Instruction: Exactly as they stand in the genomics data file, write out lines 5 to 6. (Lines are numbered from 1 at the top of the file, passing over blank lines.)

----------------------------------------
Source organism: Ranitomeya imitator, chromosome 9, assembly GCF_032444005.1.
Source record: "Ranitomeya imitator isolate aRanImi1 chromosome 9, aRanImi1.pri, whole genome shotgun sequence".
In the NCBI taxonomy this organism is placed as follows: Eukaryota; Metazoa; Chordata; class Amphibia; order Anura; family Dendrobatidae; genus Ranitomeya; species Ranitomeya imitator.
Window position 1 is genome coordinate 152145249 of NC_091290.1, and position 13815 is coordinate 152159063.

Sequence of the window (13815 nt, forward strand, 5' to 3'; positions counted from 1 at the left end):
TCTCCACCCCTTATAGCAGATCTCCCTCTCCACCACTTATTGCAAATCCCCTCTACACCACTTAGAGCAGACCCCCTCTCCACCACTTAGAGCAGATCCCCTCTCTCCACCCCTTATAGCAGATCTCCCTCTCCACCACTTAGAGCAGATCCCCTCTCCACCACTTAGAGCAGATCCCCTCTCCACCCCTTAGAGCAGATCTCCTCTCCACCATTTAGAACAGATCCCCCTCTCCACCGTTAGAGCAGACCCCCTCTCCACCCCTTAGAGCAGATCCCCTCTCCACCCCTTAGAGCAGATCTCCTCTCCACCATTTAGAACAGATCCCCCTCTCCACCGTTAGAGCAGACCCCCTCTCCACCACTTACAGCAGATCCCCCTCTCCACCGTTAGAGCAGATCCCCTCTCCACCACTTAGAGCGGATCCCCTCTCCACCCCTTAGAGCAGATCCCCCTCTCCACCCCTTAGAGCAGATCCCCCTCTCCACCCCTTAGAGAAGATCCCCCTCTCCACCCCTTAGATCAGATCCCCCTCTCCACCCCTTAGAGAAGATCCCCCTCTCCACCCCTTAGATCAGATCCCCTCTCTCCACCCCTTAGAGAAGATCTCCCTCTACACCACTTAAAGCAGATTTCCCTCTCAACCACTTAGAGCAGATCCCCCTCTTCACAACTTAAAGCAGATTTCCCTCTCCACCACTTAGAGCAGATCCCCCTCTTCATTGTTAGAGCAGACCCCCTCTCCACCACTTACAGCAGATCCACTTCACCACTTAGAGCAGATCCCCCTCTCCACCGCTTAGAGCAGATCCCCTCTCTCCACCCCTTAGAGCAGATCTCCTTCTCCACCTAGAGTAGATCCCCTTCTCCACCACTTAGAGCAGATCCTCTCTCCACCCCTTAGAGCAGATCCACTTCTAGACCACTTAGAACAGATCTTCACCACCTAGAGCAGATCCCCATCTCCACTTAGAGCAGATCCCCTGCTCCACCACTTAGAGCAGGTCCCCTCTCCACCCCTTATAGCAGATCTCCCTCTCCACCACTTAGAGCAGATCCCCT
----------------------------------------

Sequence of the window (13815 nt, forward strand, 5' to 3'; positions counted from 1 at the left end):
TCTCCACCCCTTATAGCAGATCTCCCTCTCCACCACTTATTGCAAATCCCCTCTACACCACTTAGAGCAGACCCCCTCTCCACCACTTAGAGCAGATCCCCTCTCTCCACCCCTTATAGCAGATCTCCCTCTCCACCACTTAGAGCAGATCCCCTCTCCACCACTTAGAGCAGATCCCCTCTCCACCCCTTAGAGCAGATCTCCTCTCCACCATTTAGAACAGATCCCCCTCTCCACCGTTAGAGCAGACCCCCTCTCCACCCCTTAGAGCAGATCCCCTCTCCACCCCTTAGAGCAGATCTCCTCTCCACCATTTAGAACAGATCCCCCTCTCCACCGTTAGAGCAGACCCCCTCTCCACCACTTACAGCAGATCCCCCTCTCCACCGTTAGAGCAGATCCCCTCTCCACCACTTAGAGCGGATCCCCTCTCCACCCCTTAGAGCAGATCCCCCTCTCCACCCCTTAGAGCAGATCCCCCTCTCCACCCCTTAGAGAAGATCCCCCTCTCCACCCCTTAGATCAGATCCCCCTCTCCACCCCTTAGAGAAGATCCCCCTCTCCACCCCTTAGATCAGATCCCCTCTCTCCACCCCTTAGAGAAGATCTCCCTCTACACCACTTAAAGCAGATTTCCCTCTCAACCACTTAGAGCAGATCCCCCTCTTCACAACTTAAAGCAGATTTCCCTCTCCACCACTTAGAGCAGATCCCCCTCTTCATTGTTAGAGCAGACCCCCTCTCCACCACTTACAGCAGATCCACTTCACCACTTAGAGCAGATCCCCCTCTCCACCGCTTAGAGCAGATCCCCTCTCTCCACCCCTTAGAGCAGATCTCCTTCTCCACCTAGAGTAGATCCCCTTCTCCACCACTTAGAGCAGATCCTCTCTCCACCCCTTAGAGCAGATCCACTTCTAGACCACTTAGAACAGATCTTCACCACCTAGAGCAGATCCCCATCTCCACTTAGAGCAGATCCCCTGCTCCACCACTTAGAGCAGGTCCCCTCTCCACCCCTTATAGCAGATCTCCCTCTCCACCACTTAGAGCAGATCCCCT